1/4 ton of refrigeration in the palm of your hand

Both customers were intrigued with the EXAIR Vortex Tubes as they can generate cold air by only using compressed air.  They do not use refrigerants, moving parts, or motors to wear.  These simple devices are very compact and can fit into tight places.  EXAIR Vortex tubes offer cooling capacities from 275 BTU/hr to 10,200 BTU/hr.  They can be configured in different styles to best suite your application.

Whether you are using a mold or a die in your process, a Vortex Tube may benefit you.  Heat causes slowdowns and bottlenecks.  With both customers above, the EXAIR Vortex Tubes were able to increase their productivity and decrease their downtime.  If you believe that temperature is affecting your process, you can contact an Application Engineer to discuss how we can help.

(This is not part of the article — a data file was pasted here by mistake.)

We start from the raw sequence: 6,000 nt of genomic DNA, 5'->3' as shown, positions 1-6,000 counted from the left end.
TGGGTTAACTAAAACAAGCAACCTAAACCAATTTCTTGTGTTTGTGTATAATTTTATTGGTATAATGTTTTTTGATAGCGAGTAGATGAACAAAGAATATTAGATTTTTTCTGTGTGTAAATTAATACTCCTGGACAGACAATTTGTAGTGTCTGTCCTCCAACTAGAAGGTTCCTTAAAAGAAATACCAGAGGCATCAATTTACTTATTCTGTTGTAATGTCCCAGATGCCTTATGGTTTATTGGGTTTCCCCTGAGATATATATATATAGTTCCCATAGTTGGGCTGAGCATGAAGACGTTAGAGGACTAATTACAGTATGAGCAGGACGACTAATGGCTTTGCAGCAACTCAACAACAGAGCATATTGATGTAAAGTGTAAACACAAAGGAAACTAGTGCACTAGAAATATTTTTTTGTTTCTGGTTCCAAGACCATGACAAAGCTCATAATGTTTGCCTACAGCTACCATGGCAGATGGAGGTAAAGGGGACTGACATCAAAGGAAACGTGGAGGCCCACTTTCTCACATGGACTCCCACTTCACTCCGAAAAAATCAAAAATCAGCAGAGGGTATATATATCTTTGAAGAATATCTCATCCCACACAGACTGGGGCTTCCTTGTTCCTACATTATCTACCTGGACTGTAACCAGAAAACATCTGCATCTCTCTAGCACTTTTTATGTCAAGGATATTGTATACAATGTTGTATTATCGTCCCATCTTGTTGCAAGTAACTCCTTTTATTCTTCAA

John Ball
Application Engineer
Email: johnball@exair.com
Twitter: @EXAIR_jb

 

Photo:  Reel Film Cinema By JanBabyCreative Commons CC0 Public Domain

Solving a Printing Problem with EXAIR Static Eliminators

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Unrolling plastic into this machine created a static charge throughout the process

One of the most common sources of static electricity in automated processes is friction.  As two (or more) materials move against each other, static is produced due to the triboelectric effect.  By definition, the triboelectric effect is a type of contact electrification in which certain materials become electrically charged after they come into frictional contact with a different material.  If these materials are non-conductive, or if they are not grounded, the static charge will remain.  This was the case for the machine shown above.